This morning, as I lie in bed, I feel restless thinking about the church visits I want to make today. It’s Sunday morning, October 7. Usually we have our regular church service at 9:00 AM, but it’s general conference weekend, when we get to stay home and essentially watch church on TV. We’re hearing from the leaders of the church from Salt Lake, something that happens twice a year in April and October. We’ve just had the first day of conference yesterday, in which we heard the momentous announcement that, effective January 2019, the duration of church services will be reduced from three hours to two. According to the announcement, this will offer us more opportunity to be home with our families to teach and discuss the gospel in a way that’s tailored to our own unique needs.
This is a great new development in my opinion, something I had heard rumors of, but never believed would happen anytime soon. I’m daunted by the idea of figuring out how to engage my kids in productive Sabbath-day gospel conversations – particularly given their differing ages and the added challenge of having three restless boys – but, this is a change that I welcome. Home worship is an appealing concept to me. In fact, I wouldn’t mind getting together with other families to study the scriptures and talk about the gospel. On this particular weekend, however, there’s another aspect of my enthusiasm about this change that’s at the forefront of my mind. Perhaps two-hour church will make it easier for me to squeeze in visits to other churches. And if I only go to sacrament meeting – well, even that has been reduced from 70 minutes to 60. It’s not much, but it could give me a jump on getting to another service.
There’s one complicating factor, however, another recent development. Last Sunday, the Bishop asked me if I can start helping out for an hour each week in the nursery. For some months now, I’ve been without a responsibility at church, what we refer to as a “calling”. I admit, I’ve enjoyed the freedom, including the flexibility it offers me to go to another church if I want to. On the other hand, I must say I was a bit relieved to have this calling extended to me. I accepted it immediately, because the nursery – where I get to hang out with 18-month to 3-year olds – is a nice, low-stress place to hide out. There are many other things I could be asked to do in the church that would demand much more time, and I’m not ready to sacrifice personal projects I’m working on. Everyone in the church is supposed to have a calling. And if I’m going to have a calling, this is the sort that I want to have. And besides, once we go to two-hour church, I’ll only be needed in the nursery every other week. So, all of this is a net positive for me.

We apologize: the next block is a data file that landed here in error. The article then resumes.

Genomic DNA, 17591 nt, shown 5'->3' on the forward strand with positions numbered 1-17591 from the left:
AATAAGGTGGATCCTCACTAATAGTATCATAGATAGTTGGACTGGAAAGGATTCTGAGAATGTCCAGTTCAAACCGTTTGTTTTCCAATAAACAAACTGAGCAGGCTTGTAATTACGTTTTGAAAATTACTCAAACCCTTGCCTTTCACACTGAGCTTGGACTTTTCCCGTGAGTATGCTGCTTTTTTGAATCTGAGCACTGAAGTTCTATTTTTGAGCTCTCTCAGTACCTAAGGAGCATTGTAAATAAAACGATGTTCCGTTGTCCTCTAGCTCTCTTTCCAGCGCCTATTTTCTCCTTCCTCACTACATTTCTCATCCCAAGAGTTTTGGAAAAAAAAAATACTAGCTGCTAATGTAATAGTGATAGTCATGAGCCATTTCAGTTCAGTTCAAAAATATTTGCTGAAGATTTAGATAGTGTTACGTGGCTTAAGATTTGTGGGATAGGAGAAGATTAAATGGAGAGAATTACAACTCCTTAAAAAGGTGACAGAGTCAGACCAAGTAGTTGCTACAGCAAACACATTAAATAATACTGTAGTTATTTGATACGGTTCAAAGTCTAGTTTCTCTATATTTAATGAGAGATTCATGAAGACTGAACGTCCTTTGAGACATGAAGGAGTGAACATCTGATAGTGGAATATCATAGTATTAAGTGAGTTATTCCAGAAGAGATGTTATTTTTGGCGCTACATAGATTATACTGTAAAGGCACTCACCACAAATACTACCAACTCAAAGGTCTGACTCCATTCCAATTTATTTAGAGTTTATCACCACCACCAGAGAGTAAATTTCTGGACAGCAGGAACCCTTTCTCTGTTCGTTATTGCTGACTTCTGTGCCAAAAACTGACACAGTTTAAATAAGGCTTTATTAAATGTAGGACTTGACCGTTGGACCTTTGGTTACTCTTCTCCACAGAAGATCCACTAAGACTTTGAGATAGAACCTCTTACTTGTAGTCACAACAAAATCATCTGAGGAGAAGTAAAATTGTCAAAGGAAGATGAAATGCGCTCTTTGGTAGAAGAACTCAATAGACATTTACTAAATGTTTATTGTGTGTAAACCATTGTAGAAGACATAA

Anyway, on this morning, I’m thinking more about how I might squeeze two church visits in, taking advantage of not having our regular service. And rather than leave my wife with all the kids so that I can go off and attend other churches, I’ve decided the best of all worlds would be to take one or two of the kids with me. This way, they get some exposure to other churches and my wife doesn’t have single-parent duty with all four kids. So, I’m thrilled when not only my 10-year-old, but also my 7-year-old both want to go on church visits with me. I’ve settled on Spirit of Peace United Church of Christ at 9:30 AM, since it’s close and the relatively early meeting time will leave some breathing room for me to get to another meeting afterward. Spirit of Peace is a humble congregation that meets in a nearby community center. It seems kid-oriented, a place that might serve as a good first non-LDS church-going experience for my boys, and also has this to say about itself:
“…there’s no stained glass. There are no pews. No formal clothes being worn. There’s nothing fancy or flashy at all. We’re a small, vibrant faith community. It’s kind of like how it was when Jesus and the people who followed him gathered together. We come as we are and trust that is more than good enough for God and for each other.”